The trunk of the Impala stayed exactly the same, however. And likely always would.
When Dean decided to specialize in forensic anthropology, he'd had to take some of his coursework in San Francisco because it was one of the few places that offered the certification. But he didn't move out by his own decision until Sarah Blake decided to move across country to be with Sam.
The rule was that they had dinner at least once a week. And that had never been broken. Twice it had included their father, who had quietly professed his pride.
Every now and then, there was something to hunt. But not often.
Dean had been there when Sam made partner, had been best man at his wedding to Sarah, had paced the waiting room when Allie had been born. And Mary. And Leigh. Pregnancy had agreed with Sarah and there were three girls with dark hair and blue eyes in Sam's house, not counting the dark haired and blue eyed firebrand he was married to, and they sat on or around Dean when he appeared as if he was the guru of a cult. They minded him even in the worst of their moods, but they also took shameless advantage of him. Not one had been born without puppy dog eyes.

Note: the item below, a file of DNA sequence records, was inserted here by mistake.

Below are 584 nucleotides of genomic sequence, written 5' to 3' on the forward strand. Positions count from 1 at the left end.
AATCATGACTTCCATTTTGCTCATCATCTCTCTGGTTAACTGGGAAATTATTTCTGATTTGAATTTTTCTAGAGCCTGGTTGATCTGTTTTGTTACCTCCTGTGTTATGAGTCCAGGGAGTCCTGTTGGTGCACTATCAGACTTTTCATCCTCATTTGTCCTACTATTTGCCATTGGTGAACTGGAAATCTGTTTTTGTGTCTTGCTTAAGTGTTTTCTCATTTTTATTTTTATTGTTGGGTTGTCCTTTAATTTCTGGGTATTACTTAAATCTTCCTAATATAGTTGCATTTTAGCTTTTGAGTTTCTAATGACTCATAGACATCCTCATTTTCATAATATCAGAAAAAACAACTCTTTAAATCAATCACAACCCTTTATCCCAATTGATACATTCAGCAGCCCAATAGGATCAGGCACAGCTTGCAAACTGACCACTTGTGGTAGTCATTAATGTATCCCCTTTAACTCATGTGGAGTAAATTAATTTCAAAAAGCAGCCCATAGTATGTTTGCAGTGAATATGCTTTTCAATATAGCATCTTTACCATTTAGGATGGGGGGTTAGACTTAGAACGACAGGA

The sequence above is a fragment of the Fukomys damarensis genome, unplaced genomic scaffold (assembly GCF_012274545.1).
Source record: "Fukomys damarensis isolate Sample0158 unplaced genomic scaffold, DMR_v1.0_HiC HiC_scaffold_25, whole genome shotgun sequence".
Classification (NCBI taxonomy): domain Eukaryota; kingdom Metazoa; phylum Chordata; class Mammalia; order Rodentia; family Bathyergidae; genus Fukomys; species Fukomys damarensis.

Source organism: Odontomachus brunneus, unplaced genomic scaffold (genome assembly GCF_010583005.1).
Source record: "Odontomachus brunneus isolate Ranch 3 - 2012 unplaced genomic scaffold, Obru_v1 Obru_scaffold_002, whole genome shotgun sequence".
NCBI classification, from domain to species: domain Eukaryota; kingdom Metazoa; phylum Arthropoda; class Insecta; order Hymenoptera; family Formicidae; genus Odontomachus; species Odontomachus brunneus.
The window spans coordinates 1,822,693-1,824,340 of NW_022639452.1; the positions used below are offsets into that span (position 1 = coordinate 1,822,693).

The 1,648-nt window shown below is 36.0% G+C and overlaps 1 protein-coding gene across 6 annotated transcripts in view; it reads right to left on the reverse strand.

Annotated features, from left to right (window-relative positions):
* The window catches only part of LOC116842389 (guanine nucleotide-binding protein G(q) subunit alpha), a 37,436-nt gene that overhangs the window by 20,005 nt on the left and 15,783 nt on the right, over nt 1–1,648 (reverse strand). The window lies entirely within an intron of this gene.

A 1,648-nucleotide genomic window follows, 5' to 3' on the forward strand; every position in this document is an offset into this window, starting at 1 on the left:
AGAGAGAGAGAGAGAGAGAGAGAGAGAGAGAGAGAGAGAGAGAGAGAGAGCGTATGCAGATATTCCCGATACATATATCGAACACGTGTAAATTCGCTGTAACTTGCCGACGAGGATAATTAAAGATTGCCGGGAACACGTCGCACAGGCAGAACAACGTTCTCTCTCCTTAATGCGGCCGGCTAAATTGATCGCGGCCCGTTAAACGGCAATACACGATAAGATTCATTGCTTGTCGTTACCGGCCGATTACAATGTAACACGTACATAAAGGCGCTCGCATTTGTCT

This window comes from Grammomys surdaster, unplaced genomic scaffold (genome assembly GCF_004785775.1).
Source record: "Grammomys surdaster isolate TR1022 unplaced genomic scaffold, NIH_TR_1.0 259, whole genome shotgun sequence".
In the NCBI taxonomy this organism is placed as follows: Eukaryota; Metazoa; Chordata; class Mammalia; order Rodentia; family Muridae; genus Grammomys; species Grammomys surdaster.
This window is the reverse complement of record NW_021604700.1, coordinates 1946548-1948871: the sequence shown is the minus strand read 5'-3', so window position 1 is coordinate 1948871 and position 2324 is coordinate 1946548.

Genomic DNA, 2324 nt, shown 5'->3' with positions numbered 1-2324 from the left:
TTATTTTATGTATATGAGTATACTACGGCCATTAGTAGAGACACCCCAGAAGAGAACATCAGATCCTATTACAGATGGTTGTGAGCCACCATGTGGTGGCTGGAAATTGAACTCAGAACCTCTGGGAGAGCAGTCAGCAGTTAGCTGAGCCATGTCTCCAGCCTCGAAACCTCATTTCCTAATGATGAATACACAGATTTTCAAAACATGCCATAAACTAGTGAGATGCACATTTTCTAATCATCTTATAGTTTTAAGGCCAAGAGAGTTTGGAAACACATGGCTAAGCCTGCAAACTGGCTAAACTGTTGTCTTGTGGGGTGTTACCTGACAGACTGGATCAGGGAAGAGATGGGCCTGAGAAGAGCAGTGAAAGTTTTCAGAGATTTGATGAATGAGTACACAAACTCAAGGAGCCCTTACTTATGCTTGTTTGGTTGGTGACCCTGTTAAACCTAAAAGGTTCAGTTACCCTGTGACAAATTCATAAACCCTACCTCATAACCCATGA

Dean had met Danielle between Allie and Mary (Sam marked time by his girls these days), and married her between Mary and Leigh. Their only child had been born a year later, and they had separated when Charlie was three. They split custody down the middle, and Sam lived for weekends when the number of girls in his house increased by one; Charlie was nine now, freckles and green eyes and strawberry blonde curls and a mouth as smart as her father's. That mouth looked like her mother's but the smirk it so often wore was all Winchester. Sam had given her the only childhood nickname that had stuck, yeah yeah, because it was her only reponse to anything you asked her when she was two.
When Sam had realized five years earlier that he hated the system, Dean had tied with Sarah for biggest supporter of the idea to bag it all to start a legal clinic for the same people getting screwed by the system. When Sam had wavered, Dean had shoved him back on course.